Advocacy is a powerful tool for social change. It plays an important role in fighting and ending oppression, while also saving and improving lives. But what does advocacy really mean?
Most dictionaries define the concept as the act of supporting or recommending a cause, idea or policy.
Websites and publications provide more detailed descriptions. For example, Wikipedia describes advocacy as a “political process by an individual or group which aims to influence decisions within political, economic, and social systems and institutions. Advocacy can include many activities that a person or organization undertakes including media campaigns, public speaking, commissioning and publishing research or conducting exit poll or the filing of an amicus brief.” (Source)
The UK-based healthcare advocacy organization, SEAP (Support, Empower, Advocate, Promote), focuses more on how advocacy empowers individuals and groups:
“Advocacy in all its forms seeks to ensure that people, particularly those who are most vulnerable in society, are able to:
- Have their voice heard on issues that are important to them.
- Defend and safeguard their rights.
- Have their views and wishes genuinely considered when decisions are being made about their lives.
Advocacy is a process of supporting and enabling people to:
- Express their views and concerns.
- Access information and services.
- Defend and promote their rights and responsibilities.
- Explore choices and options.” (Source)
The Joint United Nations Programme on HIV and AIDS (UNAIDS) provides a more policy-focused definition, describing advocacy as “a strategy to influence policy-makers to make a policy change,” (Source) while the Water Supply and Sanitation Collaborative Council (WSSCC) describes the concept as “the process of strategically managing information and knowledge to change and/or influence policies and practices that affect the lives of people – particularly the disadvantaged.” (Source)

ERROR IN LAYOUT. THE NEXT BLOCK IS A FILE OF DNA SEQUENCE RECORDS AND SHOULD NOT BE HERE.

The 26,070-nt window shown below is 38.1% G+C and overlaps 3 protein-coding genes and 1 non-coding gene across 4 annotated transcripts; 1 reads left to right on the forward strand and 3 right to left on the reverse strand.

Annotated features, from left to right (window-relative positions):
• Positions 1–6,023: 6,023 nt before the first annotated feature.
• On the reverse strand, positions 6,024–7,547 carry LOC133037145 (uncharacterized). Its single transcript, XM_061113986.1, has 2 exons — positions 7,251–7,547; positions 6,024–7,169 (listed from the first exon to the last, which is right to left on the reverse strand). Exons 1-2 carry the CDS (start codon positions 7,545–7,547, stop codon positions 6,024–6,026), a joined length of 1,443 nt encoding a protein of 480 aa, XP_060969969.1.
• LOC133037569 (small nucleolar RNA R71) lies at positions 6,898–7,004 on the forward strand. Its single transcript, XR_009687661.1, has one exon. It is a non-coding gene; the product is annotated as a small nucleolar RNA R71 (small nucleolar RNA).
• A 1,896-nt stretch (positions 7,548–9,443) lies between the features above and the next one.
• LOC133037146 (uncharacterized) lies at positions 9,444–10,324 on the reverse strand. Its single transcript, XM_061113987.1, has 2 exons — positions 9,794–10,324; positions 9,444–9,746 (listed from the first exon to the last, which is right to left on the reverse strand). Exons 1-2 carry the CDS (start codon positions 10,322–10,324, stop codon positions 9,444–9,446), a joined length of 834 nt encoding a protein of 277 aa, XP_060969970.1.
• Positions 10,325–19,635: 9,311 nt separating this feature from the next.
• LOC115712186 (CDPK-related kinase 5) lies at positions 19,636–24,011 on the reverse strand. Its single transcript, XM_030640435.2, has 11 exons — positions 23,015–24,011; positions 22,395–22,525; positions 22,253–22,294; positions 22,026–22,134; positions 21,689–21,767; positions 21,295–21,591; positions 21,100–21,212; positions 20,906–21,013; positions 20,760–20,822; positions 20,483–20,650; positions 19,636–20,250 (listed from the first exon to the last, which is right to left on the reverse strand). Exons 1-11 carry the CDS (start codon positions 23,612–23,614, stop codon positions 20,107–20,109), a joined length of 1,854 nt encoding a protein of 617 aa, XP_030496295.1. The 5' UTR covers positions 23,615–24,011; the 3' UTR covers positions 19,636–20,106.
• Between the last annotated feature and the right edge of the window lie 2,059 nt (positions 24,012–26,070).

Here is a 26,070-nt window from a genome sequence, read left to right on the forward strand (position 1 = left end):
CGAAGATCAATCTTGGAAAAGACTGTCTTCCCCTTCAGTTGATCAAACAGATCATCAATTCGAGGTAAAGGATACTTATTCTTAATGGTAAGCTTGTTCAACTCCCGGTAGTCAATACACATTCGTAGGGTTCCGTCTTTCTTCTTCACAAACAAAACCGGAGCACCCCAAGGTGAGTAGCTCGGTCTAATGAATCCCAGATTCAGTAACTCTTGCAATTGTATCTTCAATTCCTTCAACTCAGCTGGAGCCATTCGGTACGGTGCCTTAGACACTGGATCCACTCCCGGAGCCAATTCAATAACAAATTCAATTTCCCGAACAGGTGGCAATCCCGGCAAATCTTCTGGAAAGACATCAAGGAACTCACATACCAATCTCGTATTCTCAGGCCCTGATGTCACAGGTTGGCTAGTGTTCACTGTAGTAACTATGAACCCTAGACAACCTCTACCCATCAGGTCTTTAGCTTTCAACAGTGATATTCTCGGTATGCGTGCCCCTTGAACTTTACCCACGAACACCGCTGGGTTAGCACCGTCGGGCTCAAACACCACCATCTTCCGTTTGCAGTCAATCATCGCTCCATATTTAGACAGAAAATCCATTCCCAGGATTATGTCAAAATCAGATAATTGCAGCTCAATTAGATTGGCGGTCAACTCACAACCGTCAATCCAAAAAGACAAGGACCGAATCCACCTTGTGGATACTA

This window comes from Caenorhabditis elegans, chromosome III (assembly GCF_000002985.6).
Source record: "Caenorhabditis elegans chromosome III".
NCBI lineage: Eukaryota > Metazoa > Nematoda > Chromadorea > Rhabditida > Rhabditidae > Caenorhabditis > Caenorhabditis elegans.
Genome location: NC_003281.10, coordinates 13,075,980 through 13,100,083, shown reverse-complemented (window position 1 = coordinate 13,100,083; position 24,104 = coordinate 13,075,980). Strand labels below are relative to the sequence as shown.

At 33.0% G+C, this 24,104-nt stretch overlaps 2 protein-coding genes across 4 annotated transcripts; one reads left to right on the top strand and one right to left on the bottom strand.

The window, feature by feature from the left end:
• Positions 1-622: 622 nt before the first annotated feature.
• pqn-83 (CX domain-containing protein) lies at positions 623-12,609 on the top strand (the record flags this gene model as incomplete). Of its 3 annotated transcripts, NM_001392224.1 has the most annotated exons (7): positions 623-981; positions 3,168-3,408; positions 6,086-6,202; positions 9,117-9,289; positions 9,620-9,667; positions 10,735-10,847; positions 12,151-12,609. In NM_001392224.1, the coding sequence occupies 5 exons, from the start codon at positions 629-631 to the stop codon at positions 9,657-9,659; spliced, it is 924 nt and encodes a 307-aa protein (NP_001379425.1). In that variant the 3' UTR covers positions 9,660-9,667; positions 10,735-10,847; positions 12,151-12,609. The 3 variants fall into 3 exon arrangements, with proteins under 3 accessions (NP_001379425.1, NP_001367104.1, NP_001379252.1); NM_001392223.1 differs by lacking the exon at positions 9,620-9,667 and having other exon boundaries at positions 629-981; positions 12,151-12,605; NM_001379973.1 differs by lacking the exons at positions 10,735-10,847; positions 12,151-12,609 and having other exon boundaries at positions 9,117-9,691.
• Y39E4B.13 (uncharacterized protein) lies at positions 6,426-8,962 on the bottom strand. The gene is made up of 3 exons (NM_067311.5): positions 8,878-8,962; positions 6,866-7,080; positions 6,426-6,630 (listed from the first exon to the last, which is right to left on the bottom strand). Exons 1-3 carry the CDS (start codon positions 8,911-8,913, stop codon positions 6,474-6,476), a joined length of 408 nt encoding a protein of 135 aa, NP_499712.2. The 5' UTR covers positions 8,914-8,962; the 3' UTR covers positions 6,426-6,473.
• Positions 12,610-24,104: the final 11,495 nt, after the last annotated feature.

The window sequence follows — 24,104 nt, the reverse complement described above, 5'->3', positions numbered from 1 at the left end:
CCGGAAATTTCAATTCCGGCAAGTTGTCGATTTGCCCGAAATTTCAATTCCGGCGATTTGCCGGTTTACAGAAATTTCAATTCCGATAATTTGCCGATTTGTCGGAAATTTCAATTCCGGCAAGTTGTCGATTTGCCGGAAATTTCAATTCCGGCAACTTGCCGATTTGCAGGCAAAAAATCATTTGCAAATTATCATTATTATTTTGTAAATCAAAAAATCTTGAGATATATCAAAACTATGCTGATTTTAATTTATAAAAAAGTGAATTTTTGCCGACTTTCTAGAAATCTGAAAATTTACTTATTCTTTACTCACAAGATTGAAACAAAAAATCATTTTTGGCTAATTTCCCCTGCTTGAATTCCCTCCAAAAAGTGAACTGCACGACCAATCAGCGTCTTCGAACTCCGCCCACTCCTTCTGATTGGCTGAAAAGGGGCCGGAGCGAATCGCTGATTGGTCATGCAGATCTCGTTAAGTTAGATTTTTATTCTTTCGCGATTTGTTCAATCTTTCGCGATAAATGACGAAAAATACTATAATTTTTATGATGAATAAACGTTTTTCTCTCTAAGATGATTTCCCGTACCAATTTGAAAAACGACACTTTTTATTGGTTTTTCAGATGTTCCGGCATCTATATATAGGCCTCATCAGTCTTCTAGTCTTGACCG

There are varying definitions of advocacy depending on the sector or profession you are looking at, or the goals of an organization, but an overarching aspect that unites all definitions is the goal of promoting social change. Evidently, the arts and communications can play significant roles in harnessing the power of advocacy.
Over the coming weeks and months I’ll delve deeper into this topic by examining advocacy strategies and best practices.
In the meantime, you can learn more about advocacy via the links below:
- Wikipedia page on advocacy
- Water Supply and Sanitation Collaborative Council (WSSCC) – What is advocacy?
- Community Tool Box – advocacy